Conegliano Valdobbiadene Prosecco Superiore DOCG – much as I love the Italian language (as a fan rather than a speaker) this is not a wine name that trips easily off the tongue. But when it comes to drinking it, no effort at all is required, as it is all about pleasure and enjoyment.
For two mornings this week, I and a group of fellow wine educators were “transported” to the heartland of Prosecco as part of a virtual tour of the region, The wines, I’m pleased to say, were very real. We were carried around the vineyards via the mobile phone of viticulturalist Roberto Merlo and given service and food matching tips from Beatrice Bessi, head sommelier at Chiltern Firehouse, while the clatter and chatter of a restaurant kitchen went on around her. It was immersive, in a way that Zoom can sometimes be: having pressed “Leave” , you’re suddenly back at your own kitchen table, shaking your head in a “What just happened?” way.
The highlights, of course, were the wines. I had a hazy understanding of Prosecco before I “went” – about the production method and the distinction between the larger DOC area and the much smaller DOCG. I can’t purport to be an expert now, but I certainly have much more appreciation of the notion of terroir in Prosecco DOCG, as well as the breadth and depth of the wine culture there.
So what is the difference between Prosecco DOC and Conegliano Valdobbiadene Superiore DOCG? The greater Prosecco DOC area produces around 500 million bottles a year (considerably more than Champagne), while the CV Prosecco Superiore DOCG (I have to abbreviate it somehow, or this post will take a month to write) accounts for 92 million bottles. Production costs in the DOCG are considerably higher than in the DOC – the vineyards are on terraced, steep hillsides which must be worked entirely by hand.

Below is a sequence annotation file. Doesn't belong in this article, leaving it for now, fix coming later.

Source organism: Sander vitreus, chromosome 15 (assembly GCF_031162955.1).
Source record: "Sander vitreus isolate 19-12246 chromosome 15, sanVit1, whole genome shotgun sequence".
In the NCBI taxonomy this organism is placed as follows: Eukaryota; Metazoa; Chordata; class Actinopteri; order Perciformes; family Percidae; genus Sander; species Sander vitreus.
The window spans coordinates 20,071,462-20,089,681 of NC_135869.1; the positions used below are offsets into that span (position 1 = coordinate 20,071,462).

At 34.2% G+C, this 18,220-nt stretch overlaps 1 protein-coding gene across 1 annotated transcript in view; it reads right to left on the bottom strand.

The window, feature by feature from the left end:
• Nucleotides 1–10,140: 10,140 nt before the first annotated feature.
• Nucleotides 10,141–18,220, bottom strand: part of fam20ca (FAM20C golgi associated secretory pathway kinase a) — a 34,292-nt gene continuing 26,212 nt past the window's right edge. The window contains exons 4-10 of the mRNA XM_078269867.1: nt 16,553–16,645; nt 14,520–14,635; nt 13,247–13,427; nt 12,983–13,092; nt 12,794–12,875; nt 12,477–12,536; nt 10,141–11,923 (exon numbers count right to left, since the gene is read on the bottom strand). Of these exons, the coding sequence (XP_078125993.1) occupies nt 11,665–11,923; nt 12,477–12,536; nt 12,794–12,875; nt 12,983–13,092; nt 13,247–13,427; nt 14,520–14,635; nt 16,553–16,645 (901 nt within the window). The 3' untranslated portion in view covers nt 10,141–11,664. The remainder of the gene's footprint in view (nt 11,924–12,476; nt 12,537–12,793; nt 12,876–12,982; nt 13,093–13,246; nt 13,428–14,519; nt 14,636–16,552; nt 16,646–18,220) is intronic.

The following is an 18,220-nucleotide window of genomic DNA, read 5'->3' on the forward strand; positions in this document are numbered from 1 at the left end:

Those hills give excellent exposure to the sun in this northerly part of Italy (not far from Venice), helping to ripen the grapes but also, crucially, giving cooler nights which permit a longer ripening season which in turn helps the grapes develop more complex aromas.
While the standard production method – Charmat/tank or here known as Martinotti – calls for a minimum of 30 days for the second fermentation prior to bottling, producers will make a choice of how best to demonstrate their terroir and make the style of Prosecco they want, which sometimes involves several months on the lees before bottling.
Wine regions often talk about a mosaic of terroirs, and CV Prosecco Superiore DOCG is no exception. Within the area are a number of Rive, or hillsides, which are renowned for the high quality of their wines, with specific flavour characters (a bit like the named Côtes du Rhône villages). Tasting Proseccos from different Rive these nuances leap out at you. And the most famous of these renowned hills is Cartizze, whose wines have long been revered for their delicate intensity and gorgeous fruit.
There is an elephant in the room when you get a bunch of wine trade people tasting Prosecco – isn’t it all a bit sweet? It’s true that the most popular style in the UK is still Extra Dry – which is of course not dry, but distinctly off dry – I could explain, but you might never finish reading this. However, we tasted every level of sweetness, from bone dry Extra Brut, to no question about it sweet (labelled Dry, of course). There is a fruit forwardness to Prosecco, of any style, which gives it a sense of fruit sweetness, regardless of what it says on the label. And the Dry Prosecco we tried (Uvaggio Storico by Val d’Oca) was so sprightly and well balanced that the level of sweetness involved was entirely harmonious. But if residual sugar spooks you, there are plenty of Extra Brut and Brut bottlings to keep you happy.
Getting a takeaway
While there’s no real substitute for visiting a region in person, there’s no doubt that a virtual tour like this can do alot for your appreciation and understanding of a place and its wines. And when our final session finished, there I was, back in the kitchen, with no pesky travel involved. It could catch on…